Piceatannol (cat no.: P1928, purity > 98%, CAS: 10083-24-6) was obtained from Tokyo Chemical Industry UK Ltd., Oxford, UK. Caffeic acid phenethyl ester (cat no.: C8221, purity > 97%), albumin from bovine serum (cat no.: A2153, lot no.: 049k1585) and glutaraldehyde solution (cat no.: G5882) were obtained from Sigma Aldrich Ltd., Poole, UK. Dextran sodium sulphate (DSS) (cat no.: 160110, lot no.: M2356, molecular weight: 36000–50,000) was obtained from Fisher Scientific Ltd., Leicester, UK. Primary and secondary antibodies were purchased from Abcam, UK. All solvents used in the study were of HPLC grade and reagents were of analytical grade or higher. Ultrapure water was of type 1 standard (ISO 3696, Milli-Q®) and used throughout the study.

Preparation of PIC/CAPE-loaded albumin nanoparticles

Albumin NP were loaded with either PIC or CAPE and fabricated using a desolvation method, with slight modification [45]. Briefly, CAPE/PIC (10 mg, 20 mg or 30 mg) was dissolved in ethanol (8.0 ml) and added to a 2% w/v BSA solution (2.0 ml) dropwise under constant stirring, leading to coacervate formation. An identical procedure using 10 mg, 20 mg or 30 mg of CAPE/PIC was used to prepare PIC-loaded NP. Coacervates were cross-linked using 8.0% w/v glutaraldehyde (100 μl) and stirred overnight at 500 rpm to remove traces of organic solvent. NP were collected by centrifugation (10,000×g) at 4 °C and washed three times with ultra-purified water. After washing, the albumin NP pellet was frozen at − 20 °C for 6 h and lyophilised (4.5 Plus, Labconco Ltd., USA) for 48 h.

Albumin NP characterisation

Particles size and zeta potential

The particle size and distribution of PIC/CAPE-loaded albumin NP were measured using dynamic light scattering (Zetasizer 5000, Malvern Instruments, Malvern, UK). An aliquot of NP suspension (5 mg/ml) (1:5 dilution), previously vortex mixed, was diluted with ultrapure water and used to measure mean size and polydispersity index. Electrophoretic mobility was used to evaluate the zeta potential of PIC/CAPE-loaded albumin NP. Conductivity was adjusted using 0.001 M KCl. The average of three measurements was documented.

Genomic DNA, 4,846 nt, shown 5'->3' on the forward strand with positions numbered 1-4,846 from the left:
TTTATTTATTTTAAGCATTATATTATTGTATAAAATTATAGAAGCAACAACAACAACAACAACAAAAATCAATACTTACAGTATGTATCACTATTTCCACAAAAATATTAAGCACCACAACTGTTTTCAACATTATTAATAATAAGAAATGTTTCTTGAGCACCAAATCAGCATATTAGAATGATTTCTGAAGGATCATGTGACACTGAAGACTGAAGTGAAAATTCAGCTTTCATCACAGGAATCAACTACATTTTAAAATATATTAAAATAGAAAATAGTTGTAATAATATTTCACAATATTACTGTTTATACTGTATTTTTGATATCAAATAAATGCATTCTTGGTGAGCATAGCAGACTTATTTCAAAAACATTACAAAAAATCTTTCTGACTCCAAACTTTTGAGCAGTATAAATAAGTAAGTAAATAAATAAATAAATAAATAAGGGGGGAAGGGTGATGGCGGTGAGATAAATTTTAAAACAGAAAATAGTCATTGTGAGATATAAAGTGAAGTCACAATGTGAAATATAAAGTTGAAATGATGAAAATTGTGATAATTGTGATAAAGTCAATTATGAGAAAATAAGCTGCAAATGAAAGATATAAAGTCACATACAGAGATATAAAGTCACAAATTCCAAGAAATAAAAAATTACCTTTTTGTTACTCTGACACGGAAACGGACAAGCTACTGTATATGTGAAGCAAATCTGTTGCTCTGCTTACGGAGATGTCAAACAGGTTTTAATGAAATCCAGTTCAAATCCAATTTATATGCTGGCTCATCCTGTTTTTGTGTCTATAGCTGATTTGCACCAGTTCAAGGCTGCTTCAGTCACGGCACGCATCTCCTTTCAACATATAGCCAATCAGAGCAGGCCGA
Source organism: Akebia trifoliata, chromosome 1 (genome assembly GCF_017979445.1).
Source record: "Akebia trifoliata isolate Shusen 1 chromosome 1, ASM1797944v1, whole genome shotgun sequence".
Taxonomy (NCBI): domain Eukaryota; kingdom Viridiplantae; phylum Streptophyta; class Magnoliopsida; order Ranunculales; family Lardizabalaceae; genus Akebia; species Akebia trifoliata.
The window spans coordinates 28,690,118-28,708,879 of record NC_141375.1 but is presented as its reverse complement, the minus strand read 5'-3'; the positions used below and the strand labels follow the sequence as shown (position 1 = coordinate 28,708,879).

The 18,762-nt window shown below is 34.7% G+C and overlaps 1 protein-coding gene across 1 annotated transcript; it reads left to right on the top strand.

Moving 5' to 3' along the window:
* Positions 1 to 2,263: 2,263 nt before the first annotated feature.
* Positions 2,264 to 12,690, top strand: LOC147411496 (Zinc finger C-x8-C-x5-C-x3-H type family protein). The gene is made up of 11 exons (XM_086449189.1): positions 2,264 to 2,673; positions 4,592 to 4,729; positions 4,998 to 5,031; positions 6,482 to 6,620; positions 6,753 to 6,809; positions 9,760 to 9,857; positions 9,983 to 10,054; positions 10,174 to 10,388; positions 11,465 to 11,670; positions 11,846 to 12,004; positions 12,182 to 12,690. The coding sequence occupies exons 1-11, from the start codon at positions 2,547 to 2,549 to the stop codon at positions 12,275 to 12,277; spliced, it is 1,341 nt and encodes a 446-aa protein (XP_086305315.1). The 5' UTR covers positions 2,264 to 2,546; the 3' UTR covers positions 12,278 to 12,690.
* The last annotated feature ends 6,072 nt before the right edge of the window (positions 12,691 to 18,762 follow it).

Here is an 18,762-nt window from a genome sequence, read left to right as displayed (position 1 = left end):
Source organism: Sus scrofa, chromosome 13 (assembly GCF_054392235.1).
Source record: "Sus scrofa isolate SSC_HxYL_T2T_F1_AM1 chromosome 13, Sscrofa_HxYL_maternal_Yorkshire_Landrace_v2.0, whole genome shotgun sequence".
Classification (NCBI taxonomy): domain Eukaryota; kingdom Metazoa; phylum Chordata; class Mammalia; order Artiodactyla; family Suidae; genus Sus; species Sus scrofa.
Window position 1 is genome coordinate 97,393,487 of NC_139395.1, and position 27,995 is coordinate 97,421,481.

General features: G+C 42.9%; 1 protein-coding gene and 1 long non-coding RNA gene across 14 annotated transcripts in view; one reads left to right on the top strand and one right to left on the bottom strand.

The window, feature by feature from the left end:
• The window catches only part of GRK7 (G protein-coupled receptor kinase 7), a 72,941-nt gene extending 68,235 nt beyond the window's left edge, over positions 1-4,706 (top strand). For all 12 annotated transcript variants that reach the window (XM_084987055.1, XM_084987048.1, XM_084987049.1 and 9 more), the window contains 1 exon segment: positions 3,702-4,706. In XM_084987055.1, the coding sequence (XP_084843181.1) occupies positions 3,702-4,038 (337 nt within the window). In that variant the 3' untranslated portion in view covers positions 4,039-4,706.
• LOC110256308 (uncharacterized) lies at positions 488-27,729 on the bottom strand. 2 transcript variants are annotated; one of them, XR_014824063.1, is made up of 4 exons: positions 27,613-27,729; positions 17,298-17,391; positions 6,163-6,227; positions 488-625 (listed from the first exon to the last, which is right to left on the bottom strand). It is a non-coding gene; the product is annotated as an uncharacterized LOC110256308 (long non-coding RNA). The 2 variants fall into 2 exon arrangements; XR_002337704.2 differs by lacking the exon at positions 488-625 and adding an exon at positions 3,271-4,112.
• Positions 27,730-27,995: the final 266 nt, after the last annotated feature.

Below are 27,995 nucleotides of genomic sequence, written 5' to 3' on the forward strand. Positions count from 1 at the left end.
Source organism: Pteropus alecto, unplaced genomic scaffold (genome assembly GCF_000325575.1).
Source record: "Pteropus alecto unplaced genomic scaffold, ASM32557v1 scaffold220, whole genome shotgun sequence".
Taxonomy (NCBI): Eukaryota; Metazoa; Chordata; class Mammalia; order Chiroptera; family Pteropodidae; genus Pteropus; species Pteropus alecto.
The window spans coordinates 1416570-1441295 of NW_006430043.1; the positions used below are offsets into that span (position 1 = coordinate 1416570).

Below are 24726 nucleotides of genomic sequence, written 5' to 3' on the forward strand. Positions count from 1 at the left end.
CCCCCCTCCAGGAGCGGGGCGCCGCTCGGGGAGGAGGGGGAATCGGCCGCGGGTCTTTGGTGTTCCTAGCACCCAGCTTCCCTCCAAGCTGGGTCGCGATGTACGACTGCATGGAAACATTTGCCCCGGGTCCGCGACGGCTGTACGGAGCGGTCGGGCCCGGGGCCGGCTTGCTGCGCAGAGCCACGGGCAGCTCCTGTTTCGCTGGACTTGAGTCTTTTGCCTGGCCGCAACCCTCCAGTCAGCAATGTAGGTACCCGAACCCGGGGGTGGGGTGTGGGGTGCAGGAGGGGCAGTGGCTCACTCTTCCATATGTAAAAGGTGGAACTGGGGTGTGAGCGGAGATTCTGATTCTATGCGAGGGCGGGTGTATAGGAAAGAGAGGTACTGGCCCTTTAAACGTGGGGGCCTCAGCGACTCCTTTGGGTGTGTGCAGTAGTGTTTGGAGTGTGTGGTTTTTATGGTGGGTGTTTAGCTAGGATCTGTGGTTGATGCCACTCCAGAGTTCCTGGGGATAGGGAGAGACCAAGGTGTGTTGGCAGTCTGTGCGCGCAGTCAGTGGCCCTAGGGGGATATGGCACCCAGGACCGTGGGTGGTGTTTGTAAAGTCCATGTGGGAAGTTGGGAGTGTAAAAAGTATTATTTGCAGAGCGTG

Entrapment efficiency

Entrapment efficiency was calculated using an indirect method. The concentration of non-encapsulated PIC/CAPE in the supernatant were measured by absorption spectrophotometry (CAPE at 425 nm/PIC at 325 nm) and compared to a standard plot. The amount of entrapped PIC/CAPE inside the NP was measured from the difference between the initial amount of PIC/CAPE added and the non-encapsulated PIC/CAPE remaining in the external aqueous phase after NP formulation. All measurements were recorded in triplicate and the average of each sample was expressed as the percentage of PIC/CAPE entrapment efficiency.

Administration of PIC and CAPE-loaded albumin NP in mice

Five/six mice were assigned to groups, comprising healthy control, DSS control, free drug (PIC or CAPE) with DSS and PIC or CAPE-loaded albumin NP with DSS. Intraperitoneal injection of 20 mg/kg of free drug (PIC or CAPE) and equivalent amount (PIC or CAPE) of NP was administered in sterile PBS to mice.